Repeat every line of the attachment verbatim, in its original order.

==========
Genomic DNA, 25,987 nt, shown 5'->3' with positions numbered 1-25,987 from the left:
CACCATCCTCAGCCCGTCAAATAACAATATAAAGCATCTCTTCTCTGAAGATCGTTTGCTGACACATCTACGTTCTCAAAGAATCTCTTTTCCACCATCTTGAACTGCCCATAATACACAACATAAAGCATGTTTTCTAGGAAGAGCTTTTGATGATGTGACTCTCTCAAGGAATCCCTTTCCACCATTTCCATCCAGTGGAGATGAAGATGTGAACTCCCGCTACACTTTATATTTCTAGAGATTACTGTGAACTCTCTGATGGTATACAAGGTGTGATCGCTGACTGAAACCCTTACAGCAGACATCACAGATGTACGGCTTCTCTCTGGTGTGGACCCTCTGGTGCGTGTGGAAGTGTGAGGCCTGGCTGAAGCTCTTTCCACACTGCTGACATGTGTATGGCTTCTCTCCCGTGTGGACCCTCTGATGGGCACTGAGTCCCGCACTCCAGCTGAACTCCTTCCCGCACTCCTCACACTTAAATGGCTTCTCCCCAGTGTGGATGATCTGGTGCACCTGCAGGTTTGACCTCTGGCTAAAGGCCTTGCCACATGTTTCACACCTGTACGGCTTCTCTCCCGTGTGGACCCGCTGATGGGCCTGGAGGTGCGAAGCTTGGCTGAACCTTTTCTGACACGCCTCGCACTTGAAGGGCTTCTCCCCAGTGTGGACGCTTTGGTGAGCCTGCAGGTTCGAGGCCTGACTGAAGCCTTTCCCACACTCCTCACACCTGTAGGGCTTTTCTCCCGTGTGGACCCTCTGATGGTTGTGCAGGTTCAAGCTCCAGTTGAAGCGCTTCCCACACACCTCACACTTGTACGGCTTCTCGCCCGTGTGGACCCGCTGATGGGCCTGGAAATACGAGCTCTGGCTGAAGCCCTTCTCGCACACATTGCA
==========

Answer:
Genomic DNA, 25,987 nt, shown 5'->3' with positions numbered 1-25,987 from the left:
CACCATCCTCAGCCCGTCAAATAACAATATAAAGCATCTCTTCTCTGAAGATCGTTTGCTGACACATCTACGTTCTCAAAGAATCTCTTTTCCACCATCTTGAACTGCCCATAATACACAACATAAAGCATGTTTTCTAGGAAGAGCTTTTGATGATGTGACTCTCTCAAGGAATCCCTTTCCACCATTTCCATCCAGTGGAGATGAAGATGTGAACTCCCGCTACACTTTATATTTCTAGAGATTACTGTGAACTCTCTGATGGTATACAAGGTGTGATCGCTGACTGAAACCCTTACAGCAGACATCACAGATGTACGGCTTCTCTCTGGTGTGGACCCTCTGGTGCGTGTGGAAGTGTGAGGCCTGGCTGAAGCTCTTTCCACACTGCTGACATGTGTATGGCTTCTCTCCCGTGTGGACCCTCTGATGGGCACTGAGTCCCGCACTCCAGCTGAACTCCTTCCCGCACTCCTCACACTTAAATGGCTTCTCCCCAGTGTGGATGATCTGGTGCACCTGCAGGTTTGACCTCTGGCTAAAGGCCTTGCCACATGTTTCACACCTGTACGGCTTCTCTCCCGTGTGGACCCGCTGATGGGCCTGGAGGTGCGAAGCTTGGCTGAACCTTTTCTGACACGCCTCGCACTTGAAGGGCTTCTCCCCAGTGTGGACGCTTTGGTGAGCCTGCAGGTTCGAGGCCTGACTGAAGCCTTTCCCACACTCCTCACACCTGTAGGGCTTTTCTCCCGTGTGGACCCTCTGATGGTTGTGCAGGTTCAAGCTCCAGTTGAAGCGCTTCCCACACACCTCACACTTGTACGGCTTCTCGCCCGTGTGGACCCGCTGATGGGCCTGGAAATACGAGCTCTGGCTGAAGCCCTTCTCGCACACATTGCA